Apparently, a few states offer jurors additional compensation in order to prevent jury duty from becoming a financial hardship. For example, in Colorado, jurors can claim financial hardship and seek additional compensation from the court. The Colorado law (13-71-125) on this issue reads as follows.
The compensation and reimbursement policy of this article shall be to prevent, insofar as possible, financial hardship for any juror because of the performance of juror service. Where financial hardship exists, the court shall attempt to place the juror in the same financial position as such juror would have been were it not for the performance of juror service.
This topic has garnered increased attention in light of the ongoing death penalty case of James Holmes which is expected to last for several months. To read more about hardship pay for jurors go here.
Eight months after six jurors acquitted George Zimmerman in the shooting death of Trayvon Martin, the trial judge handling the case has decided to release the names of the jurors to the general public.
Yesterday, a federal judge ruled that he would use anonymous jurors in the criminal trial of former neo-Nazi activist William A. White. White is on trial in federal court for sending a threatening communication to his ex-wife in an attempt to extort money. Previously, in 2011, White was convicted of soliciting violence against a juror in Illinois. The judge stated that in his 41 years on the bench he had "never empaneled an anonymous jury." The judge went on to say that he is "reluctantly going to permit it in this case."
In the criminal trial of former neo-Nazi activist William A. White federal prosecutors are asking the judge to conceal the names of prospective jurors. Previously, in 2011, White was convicted of soliciting violence against a juror in Illinois. White is now on trial for sending a threatening communication to his ex-wife in an attempt to extort money. In arguing for the anonymous jury, prosecutors stated that White "and his associates are capable of harming jurors and are likely to interfere with the judicial process as they have in the past." White opposes the government's motion for anonymous jury.
To read more about this case go here. To read about prior posts on anonymous juries go here.
Media outlets are reporting that at least one juror from the Zimmerman trial has inked a book deal. Apparently, this juror is not so concerned about her anonymity or privacy. As some may recall, the trial judge in this case not only sequestered the jurors but also at least for the time being preserved their anonymity.
Some may question the need for anonymity when one of the jurors is looking to write a book about her experience. Of course, she is not the first to try and make jury service profitable. Other examples of jurors penning books after serving on high-profile trials can be found here and here.
The real issue with jurors becoming authors is that they might be more worried about selling their experience to others than finding the truth especially in a high profile case like this one. This is even more of a concern with anonymous jurors who have less oversight and accountability than traditional jurors.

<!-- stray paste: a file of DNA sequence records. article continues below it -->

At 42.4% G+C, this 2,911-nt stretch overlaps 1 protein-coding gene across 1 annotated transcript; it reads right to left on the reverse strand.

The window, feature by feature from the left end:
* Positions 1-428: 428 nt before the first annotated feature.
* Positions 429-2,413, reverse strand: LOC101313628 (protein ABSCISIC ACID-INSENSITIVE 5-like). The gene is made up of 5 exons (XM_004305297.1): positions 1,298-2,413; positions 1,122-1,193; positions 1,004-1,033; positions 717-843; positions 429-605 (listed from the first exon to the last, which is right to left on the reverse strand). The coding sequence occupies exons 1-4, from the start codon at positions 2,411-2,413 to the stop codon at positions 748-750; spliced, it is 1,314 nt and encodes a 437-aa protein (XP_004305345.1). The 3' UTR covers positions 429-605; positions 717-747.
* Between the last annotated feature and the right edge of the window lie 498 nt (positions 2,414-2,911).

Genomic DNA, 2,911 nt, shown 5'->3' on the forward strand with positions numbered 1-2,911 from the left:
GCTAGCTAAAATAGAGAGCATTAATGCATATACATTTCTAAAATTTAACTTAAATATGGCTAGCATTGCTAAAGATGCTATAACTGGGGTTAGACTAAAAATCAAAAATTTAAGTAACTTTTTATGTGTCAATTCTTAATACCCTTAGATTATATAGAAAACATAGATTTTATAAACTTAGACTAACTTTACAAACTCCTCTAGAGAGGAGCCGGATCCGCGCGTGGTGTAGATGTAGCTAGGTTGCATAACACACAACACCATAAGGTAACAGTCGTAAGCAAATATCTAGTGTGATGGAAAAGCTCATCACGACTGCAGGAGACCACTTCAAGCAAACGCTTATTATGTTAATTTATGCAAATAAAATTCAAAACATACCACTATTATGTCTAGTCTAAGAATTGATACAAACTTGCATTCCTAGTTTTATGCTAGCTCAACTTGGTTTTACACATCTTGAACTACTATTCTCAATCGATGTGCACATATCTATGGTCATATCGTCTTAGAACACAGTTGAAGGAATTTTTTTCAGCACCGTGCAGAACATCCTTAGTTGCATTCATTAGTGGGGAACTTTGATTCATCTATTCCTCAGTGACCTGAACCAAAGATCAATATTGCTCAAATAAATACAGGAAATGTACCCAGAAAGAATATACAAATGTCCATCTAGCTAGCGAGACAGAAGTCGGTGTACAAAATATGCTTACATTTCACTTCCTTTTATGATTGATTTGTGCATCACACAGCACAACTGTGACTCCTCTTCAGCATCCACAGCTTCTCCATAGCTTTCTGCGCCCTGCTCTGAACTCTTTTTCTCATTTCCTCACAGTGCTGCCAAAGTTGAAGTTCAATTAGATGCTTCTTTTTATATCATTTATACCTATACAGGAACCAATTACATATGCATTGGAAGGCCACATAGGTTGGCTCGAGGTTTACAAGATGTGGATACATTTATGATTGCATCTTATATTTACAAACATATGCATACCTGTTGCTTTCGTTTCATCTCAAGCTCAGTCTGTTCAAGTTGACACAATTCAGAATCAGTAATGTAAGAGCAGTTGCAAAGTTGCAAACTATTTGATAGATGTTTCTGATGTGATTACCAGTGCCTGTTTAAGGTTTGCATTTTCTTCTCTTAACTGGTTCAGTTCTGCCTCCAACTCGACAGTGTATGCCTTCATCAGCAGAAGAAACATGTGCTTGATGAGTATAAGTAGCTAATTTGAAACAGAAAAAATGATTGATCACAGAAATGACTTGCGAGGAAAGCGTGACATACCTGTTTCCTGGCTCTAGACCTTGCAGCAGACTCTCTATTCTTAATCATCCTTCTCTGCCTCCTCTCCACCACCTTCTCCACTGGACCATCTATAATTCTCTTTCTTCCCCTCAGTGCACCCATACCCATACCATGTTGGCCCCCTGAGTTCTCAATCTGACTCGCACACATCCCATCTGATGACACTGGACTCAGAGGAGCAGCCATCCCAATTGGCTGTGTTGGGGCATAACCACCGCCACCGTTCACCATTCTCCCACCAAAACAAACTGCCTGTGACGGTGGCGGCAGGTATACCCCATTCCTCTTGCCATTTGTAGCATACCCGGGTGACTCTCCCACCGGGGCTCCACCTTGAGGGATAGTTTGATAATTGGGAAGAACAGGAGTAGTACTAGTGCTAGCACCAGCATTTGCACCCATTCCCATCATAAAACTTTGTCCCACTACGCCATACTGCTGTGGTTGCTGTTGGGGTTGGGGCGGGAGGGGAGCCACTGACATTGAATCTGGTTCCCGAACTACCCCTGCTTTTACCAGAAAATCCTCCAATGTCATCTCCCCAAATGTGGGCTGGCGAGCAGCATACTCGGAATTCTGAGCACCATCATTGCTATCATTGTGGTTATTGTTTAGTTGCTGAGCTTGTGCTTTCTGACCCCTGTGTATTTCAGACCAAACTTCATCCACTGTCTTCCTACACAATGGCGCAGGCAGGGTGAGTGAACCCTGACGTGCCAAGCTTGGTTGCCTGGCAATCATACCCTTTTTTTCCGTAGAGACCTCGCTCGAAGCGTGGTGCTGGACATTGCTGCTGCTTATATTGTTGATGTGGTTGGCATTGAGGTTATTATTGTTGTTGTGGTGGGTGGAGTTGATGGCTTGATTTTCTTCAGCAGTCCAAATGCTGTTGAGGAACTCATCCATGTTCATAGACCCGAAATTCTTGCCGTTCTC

The judge ruled today that the jurors in the George Zimmerman murder trial will not be sequestered but will be anonymous to the public at least until the end of the trial. As some may recall, Zimmerman is accused of killing Trayvon Martin. For an earlier post on this issue go here and here.
Yesterday, Mark O'Mara, who represents George Zimmerman, filed a motion for anonymous and sequestered jurors. As some may recall, Mr. O'Mara is representing Mr. Zimmerman in his upcoming second-degree murder trial for the death of Trayvon Martin. The motion, which primarily focuses on obtaining an anonymous jury, is available here. If granted, the motion would not require a completely anonymous jury. Attorneys and court personnel would still have access to the names of the jurors.
Historically, anonymous juries were relegated to cases where juror safety was an issue or when the judge thought that someone might try to influence the jury's verdict. However, judges are now increasingly empanelling anonymous juries in the name of juror privacy. For more background information on anonymous juries go here.
In filing his motion, Mr. O'Mara asserts that
[T]his case is different than most cases because in this case, in that it is Mr. Zimmerman who requests an anonymous jury. Mr. Zimmerman believes that juror anonymity will promote an atmosphere in which jurors can hear evidence and deliberate without fear of reprisal or harassment.
Mr. O'Mara also claims that
If this Court fails to protect the privacy of Mr. Zimmerman's potential jurors it will endanger his rights to due process of law and a fair trial by an impartial jury.
The motion also makes several references to the Casey Anthony jurors who were subject to extensive criticism for their verdict. I am not sure how the government is going to react to this motion but I am sure that the media will seek to intervene and respond. Generally speaking, if a trial judge wants to use an anonymous jury, she has to make factual findings as to why one is necessary.
As of late, judges are increasingly turning to anonymous juries. Historically, anonymous juries were relegated to cases where juror safety was an issue or when the judge thought that someone might try to influence the jury's verdict. However, today judges are empanelling anonymous juries in the name of juror privacy. The article below criticizes this growing trend.